It's over 30 miles in diameter.
Radioactive Moon Rock
Scientists have discovered a large, radioactive granite formation underneath the surface of the far side of the Moon — and according to a new paper, this unexpected rock formation might offer researchers some clues about our Moon's long history.
In the paper, which was published this week in the journal Nature, the researchers posit that the existence of the subsurface granite suggests that the less-studied far side of the Moon, which always faces away from the Earth, once housed one or several volcanoes, which erupted around 3.5 billion years ago early in the Moon's history.
"Any big body of granite that we find on Earth used to feed a big bunch of volcanoes," said study co-author Matthew Siegler, a Southern Methodist University professor and Planetary Science Institute researcher, in a statement.
Taken for Granite
Subsurface igneous rock deposits left behind by cooling volcanoes called batholiths "are much bigger than the volcanoes they feed on the surface," added Siegler. "For example, the Sierra Nevada mountains are a batholith, left from a volcanic chain in the western United States that existed long ago."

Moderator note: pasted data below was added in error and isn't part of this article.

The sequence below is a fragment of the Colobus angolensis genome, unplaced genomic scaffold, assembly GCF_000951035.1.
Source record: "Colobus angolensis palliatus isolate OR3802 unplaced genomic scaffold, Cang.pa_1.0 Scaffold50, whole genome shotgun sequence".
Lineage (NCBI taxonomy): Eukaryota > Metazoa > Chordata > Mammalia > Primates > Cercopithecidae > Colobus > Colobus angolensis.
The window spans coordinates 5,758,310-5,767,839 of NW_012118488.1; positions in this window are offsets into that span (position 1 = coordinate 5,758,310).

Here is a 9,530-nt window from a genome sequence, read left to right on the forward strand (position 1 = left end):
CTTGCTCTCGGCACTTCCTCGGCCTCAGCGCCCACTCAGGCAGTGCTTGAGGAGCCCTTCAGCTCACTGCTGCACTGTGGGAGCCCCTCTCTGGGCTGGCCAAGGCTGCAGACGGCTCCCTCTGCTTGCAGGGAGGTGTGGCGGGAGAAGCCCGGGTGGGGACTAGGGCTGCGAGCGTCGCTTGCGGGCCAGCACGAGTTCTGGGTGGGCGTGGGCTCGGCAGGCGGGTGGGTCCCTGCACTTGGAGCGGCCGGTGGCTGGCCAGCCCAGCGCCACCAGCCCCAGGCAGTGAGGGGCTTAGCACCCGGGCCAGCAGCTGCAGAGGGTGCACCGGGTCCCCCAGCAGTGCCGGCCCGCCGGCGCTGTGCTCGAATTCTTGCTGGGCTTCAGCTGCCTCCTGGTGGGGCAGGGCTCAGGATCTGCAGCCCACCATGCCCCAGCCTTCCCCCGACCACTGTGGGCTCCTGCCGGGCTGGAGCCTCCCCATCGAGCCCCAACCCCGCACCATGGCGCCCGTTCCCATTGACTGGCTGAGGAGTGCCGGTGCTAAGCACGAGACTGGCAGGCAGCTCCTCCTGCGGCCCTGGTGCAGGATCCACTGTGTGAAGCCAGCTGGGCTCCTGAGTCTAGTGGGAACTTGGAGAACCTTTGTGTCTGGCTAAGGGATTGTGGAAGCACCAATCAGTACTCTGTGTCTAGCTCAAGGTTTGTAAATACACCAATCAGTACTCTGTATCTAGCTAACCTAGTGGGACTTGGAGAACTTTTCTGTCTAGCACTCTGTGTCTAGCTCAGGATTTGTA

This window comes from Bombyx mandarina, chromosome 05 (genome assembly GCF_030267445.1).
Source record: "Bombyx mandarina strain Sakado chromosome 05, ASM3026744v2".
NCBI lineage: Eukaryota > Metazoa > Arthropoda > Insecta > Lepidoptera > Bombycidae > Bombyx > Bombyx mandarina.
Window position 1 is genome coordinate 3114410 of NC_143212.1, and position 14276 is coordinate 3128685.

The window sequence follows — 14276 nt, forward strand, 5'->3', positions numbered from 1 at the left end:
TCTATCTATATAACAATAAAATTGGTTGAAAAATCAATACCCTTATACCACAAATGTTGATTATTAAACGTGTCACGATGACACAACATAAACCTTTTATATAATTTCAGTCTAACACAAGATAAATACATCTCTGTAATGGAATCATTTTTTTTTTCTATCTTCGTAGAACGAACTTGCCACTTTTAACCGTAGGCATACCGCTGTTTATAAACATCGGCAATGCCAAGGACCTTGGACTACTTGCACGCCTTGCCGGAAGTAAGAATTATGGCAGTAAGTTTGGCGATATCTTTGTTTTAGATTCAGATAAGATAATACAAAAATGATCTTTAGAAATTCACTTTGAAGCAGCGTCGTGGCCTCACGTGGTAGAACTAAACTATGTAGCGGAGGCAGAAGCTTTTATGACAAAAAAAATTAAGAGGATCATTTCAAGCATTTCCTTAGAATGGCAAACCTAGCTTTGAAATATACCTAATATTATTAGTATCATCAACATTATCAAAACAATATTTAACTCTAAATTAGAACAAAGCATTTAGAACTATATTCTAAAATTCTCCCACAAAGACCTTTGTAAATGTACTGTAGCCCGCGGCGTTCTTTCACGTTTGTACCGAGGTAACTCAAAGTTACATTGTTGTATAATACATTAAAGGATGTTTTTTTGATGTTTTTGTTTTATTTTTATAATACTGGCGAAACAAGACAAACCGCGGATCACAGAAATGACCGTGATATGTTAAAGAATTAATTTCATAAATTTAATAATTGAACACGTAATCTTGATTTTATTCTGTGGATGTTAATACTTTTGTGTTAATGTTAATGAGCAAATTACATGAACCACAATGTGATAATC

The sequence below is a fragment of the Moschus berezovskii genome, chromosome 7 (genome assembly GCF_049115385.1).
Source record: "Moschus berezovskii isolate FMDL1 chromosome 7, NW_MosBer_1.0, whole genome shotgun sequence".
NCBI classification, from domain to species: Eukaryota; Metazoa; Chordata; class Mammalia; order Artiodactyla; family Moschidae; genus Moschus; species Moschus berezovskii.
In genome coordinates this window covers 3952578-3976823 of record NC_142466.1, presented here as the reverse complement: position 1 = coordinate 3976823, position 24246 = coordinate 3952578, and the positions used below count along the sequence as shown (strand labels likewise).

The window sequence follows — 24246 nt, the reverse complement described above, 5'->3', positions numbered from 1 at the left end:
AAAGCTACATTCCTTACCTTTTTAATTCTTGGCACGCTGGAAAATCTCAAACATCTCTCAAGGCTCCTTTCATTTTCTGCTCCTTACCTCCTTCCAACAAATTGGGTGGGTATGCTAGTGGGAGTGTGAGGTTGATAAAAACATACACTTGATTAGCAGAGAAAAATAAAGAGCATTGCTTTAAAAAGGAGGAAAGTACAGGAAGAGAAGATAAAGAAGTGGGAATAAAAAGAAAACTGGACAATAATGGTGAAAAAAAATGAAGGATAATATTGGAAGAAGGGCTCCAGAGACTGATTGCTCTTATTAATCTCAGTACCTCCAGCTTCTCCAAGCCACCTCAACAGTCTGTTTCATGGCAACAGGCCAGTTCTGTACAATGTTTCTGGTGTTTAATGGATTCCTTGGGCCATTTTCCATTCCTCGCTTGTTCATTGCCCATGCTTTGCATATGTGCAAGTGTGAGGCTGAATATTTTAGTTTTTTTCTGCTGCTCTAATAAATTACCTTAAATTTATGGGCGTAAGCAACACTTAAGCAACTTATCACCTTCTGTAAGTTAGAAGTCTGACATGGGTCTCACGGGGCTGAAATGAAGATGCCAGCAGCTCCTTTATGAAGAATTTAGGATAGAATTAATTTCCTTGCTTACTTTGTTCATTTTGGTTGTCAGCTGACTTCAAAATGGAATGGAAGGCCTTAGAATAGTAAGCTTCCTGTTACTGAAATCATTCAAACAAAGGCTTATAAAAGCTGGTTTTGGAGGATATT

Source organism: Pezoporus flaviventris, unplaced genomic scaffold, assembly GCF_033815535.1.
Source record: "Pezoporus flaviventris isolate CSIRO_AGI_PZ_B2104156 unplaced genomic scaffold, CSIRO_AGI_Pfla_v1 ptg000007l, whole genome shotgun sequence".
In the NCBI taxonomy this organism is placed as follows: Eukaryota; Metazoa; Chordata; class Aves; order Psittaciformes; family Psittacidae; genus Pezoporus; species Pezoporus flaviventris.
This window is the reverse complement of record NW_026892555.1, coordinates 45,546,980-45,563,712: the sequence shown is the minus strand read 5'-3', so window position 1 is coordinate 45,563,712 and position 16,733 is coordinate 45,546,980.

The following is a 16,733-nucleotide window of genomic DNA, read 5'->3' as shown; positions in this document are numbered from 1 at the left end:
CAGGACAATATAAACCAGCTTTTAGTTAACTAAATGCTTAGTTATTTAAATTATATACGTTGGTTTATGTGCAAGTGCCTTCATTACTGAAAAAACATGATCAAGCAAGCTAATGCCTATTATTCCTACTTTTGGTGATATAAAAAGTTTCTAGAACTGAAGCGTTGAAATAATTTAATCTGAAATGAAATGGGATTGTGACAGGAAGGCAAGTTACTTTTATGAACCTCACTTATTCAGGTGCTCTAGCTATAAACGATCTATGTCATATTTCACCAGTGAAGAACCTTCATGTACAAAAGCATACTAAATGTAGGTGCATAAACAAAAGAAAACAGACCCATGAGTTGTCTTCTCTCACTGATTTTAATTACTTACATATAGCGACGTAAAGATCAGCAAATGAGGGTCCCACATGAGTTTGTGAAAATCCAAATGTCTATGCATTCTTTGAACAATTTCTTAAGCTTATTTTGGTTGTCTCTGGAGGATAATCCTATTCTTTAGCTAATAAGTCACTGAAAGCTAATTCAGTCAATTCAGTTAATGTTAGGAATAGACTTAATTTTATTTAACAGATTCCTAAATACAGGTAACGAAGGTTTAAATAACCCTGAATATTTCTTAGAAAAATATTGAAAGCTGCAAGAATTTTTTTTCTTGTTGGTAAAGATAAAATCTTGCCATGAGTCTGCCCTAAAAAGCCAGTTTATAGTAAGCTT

To determine the chemical makeup of the radioactive lunar deposit, the researchers used microwave frequencies to measure the compound's geothermal activity. They were able to deduce from the data that the deposit contained certain radioactive elements that could only be attributed to granite.
Still, the results were a bit of a surprise. Though the region of the Moon where the mystery rock was discovered — often referred to as the Compton-Belkovich "anomaly" — contains a known volcanic complex, granite has rarely been found on the Moon.
The newly-discovered hunk of granite, however, is pretty huge and measures over 30 miles in diameter.
"The surprising magnitude and geographic extent of this feature imply an Earth-like, evolved granitic system larger than believed possible on the Moon," the researchers wrote in the paper.
Despite the fascinating new findings, scientists may be left with more questions than answers.
"If you don't have water it takes extreme situations to make granite," Siegler said. "So, here's this system with no water, and no plate tectonics — but you have granite. Was there water on the moon — at least in this one spot? Or was it just especially hot?"
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